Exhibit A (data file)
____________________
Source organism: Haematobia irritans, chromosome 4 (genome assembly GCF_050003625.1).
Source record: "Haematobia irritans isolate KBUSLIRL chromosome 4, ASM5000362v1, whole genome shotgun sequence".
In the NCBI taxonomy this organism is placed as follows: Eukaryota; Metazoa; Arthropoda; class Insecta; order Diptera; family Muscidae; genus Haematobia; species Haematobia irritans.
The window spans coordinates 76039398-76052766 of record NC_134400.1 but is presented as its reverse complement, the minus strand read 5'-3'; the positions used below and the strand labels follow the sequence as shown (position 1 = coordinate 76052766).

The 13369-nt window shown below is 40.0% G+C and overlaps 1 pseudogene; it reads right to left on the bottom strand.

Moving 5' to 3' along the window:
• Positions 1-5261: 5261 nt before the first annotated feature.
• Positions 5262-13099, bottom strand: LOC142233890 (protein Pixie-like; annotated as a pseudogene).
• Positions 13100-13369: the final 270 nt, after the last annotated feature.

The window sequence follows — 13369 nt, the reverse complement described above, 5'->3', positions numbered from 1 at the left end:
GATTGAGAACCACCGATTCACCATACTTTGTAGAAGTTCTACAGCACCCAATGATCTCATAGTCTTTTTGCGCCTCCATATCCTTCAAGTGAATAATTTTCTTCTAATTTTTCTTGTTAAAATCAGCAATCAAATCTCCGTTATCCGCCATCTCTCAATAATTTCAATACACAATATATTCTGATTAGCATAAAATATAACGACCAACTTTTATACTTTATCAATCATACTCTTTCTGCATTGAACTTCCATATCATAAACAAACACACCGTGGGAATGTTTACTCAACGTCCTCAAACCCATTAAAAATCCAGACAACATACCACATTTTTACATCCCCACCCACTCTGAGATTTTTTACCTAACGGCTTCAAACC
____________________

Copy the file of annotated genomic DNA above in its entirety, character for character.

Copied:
Source organism: Haematobia irritans, chromosome 4 (genome assembly GCF_050003625.1).
Source record: "Haematobia irritans isolate KBUSLIRL chromosome 4, ASM5000362v1, whole genome shotgun sequence".
In the NCBI taxonomy this organism is placed as follows: Eukaryota; Metazoa; Arthropoda; class Insecta; order Diptera; family Muscidae; genus Haematobia; species Haematobia irritans.
The window spans coordinates 76039398-76052766 of record NC_134400.1 but is presented as its reverse complement, the minus strand read 5'-3'; the positions used below and the strand labels follow the sequence as shown (position 1 = coordinate 76052766).

The 13369-nt window shown below is 40.0% G+C and overlaps 1 pseudogene; it reads right to left on the bottom strand.

Moving 5' to 3' along the window:
• Positions 1-5261: 5261 nt before the first annotated feature.
• Positions 5262-13099, bottom strand: LOC142233890 (protein Pixie-like; annotated as a pseudogene).
• Positions 13100-13369: the final 270 nt, after the last annotated feature.

The window sequence follows — 13369 nt, the reverse complement described above, 5'->3', positions numbered from 1 at the left end:
GATTGAGAACCACCGATTCACCATACTTTGTAGAAGTTCTACAGCACCCAATGATCTCATAGTCTTTTTGCGCCTCCATATCCTTCAAGTGAATAATTTTCTTCTAATTTTTCTTGTTAAAATCAGCAATCAAATCTCCGTTATCCGCCATCTCTCAATAATTTCAATACACAATATATTCTGATTAGCATAAAATATAACGACCAACTTTTATACTTTATCAATCATACTCTTTCTGCATTGAACTTCCATATCATAAACAAACACACCGTGGGAATGTTTACTCAACGTCCTCAAACCCATTAAAAATCCAGACAACATACCACATTTTTACATCCCCACCCACTCTGAGATTTTTTACCTAACGGCTTCAAACC